“We talked about this. You knew there was a chance this wouldn’t work. In an older person, say an 80 year old woman, the body would not be able to handle being closed up over an infected implant. But in someone your age, we hoped it would work.  It didn’t. All we lost was time. When we went in we didn’t burn any bridges so we could go in later and do this if necessary.”

“But it’s not even been a month! I thought we were supposed to give this some time?” I asked.

Tears. Sobbing. Kate the nurse poked her head in, rubbed my shoulder. Dad stood on my left side with a box of tissues as I cried and snotted all into them. Sexy.

“The issue is the infection is not clearing up and it can move into your bloodstream; go into your heart valve and…”

He didn’t finish because I knew the next words: kill me.

That part hadn’t even occurred to me.

I continued crying. And then I cried some more. I asked my doctor for a note to go back to work Monday and pain meds to hold me over so I could walk with my painful left hip until I see my pain doctor next week.

We discussed my appointment with my hip surgeon which had already been scheduled for the 19th. I sobbed. I tried not to sob and sounded even worse. The surgeon apologized for having to be the bearer of bad news. As I write this tears are streaming down both sides of my face. It’s not *just* this…it’s so many other things. So many things you might not think about or even imagine could be going through my head.

When the surgeon left and asked me to see him next week, and the nurses left to collect wound supplies I told dad I planned to self soothe and I insisted on a Breve Latte and a scone. 

I was bandaged up like some kind of crazy person (she did a great job). I dressed, wiped my eyes and dad offered to go get the car while I made my follow-up appointment. I spent the majority of the day crying off and on. Fearful of my future. Scared to death that this infection could kill me any time. Having a distinct feeling your body is attacking itself is the worst feeling ever. I can’t even begin to aptly describe how absolutely petrified I am every time I close my eyes that it will be the last time.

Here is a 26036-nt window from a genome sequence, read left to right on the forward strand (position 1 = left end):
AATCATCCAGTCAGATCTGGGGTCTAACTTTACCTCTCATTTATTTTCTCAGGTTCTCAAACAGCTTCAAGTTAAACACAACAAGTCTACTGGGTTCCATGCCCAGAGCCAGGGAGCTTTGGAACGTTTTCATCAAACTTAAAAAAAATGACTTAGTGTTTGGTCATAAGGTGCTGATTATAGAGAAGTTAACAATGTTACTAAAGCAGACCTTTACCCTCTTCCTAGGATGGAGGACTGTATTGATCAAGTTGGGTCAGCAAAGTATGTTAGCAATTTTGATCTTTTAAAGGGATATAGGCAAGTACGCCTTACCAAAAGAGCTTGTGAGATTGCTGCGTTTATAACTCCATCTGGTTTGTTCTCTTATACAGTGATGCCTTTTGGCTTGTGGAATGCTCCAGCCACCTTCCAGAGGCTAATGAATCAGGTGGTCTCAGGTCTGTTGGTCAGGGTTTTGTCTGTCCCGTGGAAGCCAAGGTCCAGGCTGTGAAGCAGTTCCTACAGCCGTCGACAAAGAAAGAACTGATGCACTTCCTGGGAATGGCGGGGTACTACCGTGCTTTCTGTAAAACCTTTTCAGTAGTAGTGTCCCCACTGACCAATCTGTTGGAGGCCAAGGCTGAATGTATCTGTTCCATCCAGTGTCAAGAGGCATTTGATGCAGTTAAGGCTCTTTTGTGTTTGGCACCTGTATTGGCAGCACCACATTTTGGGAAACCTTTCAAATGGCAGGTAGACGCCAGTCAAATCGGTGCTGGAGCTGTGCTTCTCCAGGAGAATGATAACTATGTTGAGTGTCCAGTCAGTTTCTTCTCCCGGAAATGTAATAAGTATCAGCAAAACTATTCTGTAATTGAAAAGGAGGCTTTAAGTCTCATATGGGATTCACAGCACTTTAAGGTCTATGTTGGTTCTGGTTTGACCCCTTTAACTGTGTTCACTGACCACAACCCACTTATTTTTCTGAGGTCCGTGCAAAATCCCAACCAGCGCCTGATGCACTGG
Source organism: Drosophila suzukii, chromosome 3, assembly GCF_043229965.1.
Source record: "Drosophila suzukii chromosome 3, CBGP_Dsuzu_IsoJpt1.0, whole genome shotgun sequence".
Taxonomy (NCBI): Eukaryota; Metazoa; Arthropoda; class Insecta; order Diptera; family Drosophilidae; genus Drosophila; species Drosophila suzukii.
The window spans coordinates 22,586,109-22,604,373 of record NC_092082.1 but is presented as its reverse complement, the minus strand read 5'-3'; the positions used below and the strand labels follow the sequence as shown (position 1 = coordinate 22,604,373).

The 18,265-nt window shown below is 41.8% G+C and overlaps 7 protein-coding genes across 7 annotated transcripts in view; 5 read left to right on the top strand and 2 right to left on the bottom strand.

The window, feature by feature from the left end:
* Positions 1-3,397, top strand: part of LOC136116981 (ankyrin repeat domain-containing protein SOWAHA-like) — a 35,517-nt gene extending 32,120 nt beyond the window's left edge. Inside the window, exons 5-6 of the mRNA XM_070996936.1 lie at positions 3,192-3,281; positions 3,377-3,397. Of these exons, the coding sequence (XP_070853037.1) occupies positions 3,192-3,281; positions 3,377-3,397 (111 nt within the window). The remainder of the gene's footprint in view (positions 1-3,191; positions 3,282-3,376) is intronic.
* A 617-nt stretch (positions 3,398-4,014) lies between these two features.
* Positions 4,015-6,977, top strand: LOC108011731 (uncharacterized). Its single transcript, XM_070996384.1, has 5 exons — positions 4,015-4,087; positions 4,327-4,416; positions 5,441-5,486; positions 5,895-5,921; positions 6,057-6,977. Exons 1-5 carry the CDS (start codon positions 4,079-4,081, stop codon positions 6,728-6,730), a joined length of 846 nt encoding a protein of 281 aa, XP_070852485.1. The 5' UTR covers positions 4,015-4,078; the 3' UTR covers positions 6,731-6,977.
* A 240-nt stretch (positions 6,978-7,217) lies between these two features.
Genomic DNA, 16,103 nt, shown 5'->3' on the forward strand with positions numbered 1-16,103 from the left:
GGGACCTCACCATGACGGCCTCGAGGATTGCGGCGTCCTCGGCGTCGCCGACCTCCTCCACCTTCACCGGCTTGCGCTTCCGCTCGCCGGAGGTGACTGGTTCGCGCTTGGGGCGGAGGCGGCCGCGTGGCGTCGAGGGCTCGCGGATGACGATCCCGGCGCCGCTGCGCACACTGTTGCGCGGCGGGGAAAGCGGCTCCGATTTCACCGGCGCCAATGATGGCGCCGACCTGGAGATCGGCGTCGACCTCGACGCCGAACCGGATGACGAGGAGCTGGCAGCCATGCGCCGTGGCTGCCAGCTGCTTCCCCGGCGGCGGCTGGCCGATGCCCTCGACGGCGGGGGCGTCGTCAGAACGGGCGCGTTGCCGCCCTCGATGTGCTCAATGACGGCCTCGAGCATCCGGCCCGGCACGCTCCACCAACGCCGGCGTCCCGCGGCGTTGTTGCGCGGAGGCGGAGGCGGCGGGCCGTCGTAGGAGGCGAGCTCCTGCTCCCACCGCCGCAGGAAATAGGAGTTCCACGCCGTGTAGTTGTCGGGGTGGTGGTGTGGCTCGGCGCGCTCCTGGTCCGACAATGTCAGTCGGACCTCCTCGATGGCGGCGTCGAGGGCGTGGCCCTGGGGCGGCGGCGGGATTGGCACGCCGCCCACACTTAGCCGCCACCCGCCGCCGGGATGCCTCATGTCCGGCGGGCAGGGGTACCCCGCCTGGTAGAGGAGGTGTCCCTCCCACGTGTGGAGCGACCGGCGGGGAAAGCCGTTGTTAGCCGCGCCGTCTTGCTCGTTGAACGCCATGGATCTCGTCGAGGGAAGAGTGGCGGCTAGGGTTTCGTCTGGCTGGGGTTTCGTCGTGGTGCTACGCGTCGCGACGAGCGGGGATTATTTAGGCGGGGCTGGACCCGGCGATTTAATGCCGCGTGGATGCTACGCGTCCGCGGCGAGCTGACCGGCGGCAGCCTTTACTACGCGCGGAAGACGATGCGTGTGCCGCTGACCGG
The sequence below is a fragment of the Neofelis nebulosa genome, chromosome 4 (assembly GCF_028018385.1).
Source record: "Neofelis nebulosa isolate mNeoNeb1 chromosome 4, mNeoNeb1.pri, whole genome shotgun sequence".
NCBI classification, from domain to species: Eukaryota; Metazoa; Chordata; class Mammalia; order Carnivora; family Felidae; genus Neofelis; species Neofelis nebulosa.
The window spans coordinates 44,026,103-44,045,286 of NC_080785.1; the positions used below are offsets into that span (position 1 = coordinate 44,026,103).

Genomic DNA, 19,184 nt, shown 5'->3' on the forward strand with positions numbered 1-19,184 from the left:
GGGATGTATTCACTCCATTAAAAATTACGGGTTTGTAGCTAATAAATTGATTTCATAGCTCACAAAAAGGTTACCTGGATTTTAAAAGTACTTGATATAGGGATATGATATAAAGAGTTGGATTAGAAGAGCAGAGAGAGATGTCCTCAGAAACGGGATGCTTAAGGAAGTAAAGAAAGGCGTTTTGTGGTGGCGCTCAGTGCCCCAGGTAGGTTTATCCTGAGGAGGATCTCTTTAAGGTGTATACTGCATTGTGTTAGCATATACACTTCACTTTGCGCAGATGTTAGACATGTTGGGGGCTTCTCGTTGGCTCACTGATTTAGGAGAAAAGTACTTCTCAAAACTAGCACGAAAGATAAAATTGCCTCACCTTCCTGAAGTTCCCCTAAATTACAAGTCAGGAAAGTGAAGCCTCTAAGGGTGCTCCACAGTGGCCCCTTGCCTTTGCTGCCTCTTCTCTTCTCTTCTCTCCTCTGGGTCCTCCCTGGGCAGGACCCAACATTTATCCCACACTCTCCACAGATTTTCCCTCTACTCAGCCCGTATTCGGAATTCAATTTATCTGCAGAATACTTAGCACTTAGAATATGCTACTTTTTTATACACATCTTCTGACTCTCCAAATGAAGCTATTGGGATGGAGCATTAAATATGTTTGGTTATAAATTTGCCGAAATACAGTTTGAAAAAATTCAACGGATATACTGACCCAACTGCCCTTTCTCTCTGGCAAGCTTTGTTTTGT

Ok I can’t see any more for the tears so I’m going to post and thank you for all your support and well wishes. They help more than you know.


About limpalongwithme

Quasi geek, social butterfly, information sponge, lover of spas and I spend my days dealing with major chronic back and hip pain. Recently diagnosed with dysplastic hips as a grown woman and I need a place to talk about it as I try to move forward.
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2 Responses to Part 2 of 3 – I’m sorry to be the bearer of bad news…

  1. Mel says:

    Oh honey.

    I wish there was more I could do to help. 😦

    I’m glad we had already scheduled a visit. I need to be able to just sit and cry with you.

    I’m probably not going to want to leave. All of this scares me so much.

  2. W. Stuart Rose says:

    Body is attacking itself, yes, I know that feeling all too well. I wish there was something I could do to magically fix things…I’m so sorry you or anyone knows the feelings you’ve experienced and are experiencing. Makes it difficult to enjoy life – it’s supposed to be fun, not like this, and particularly not at our age. But, it ain’t over until its over, so keep fighting, hanging on, and hopefully this time next year we’ll both be healed up and looking back on this difficult time in our lives with newfound perspective and a daily appreciation for BEING healthy, something others take for granted. WSR XO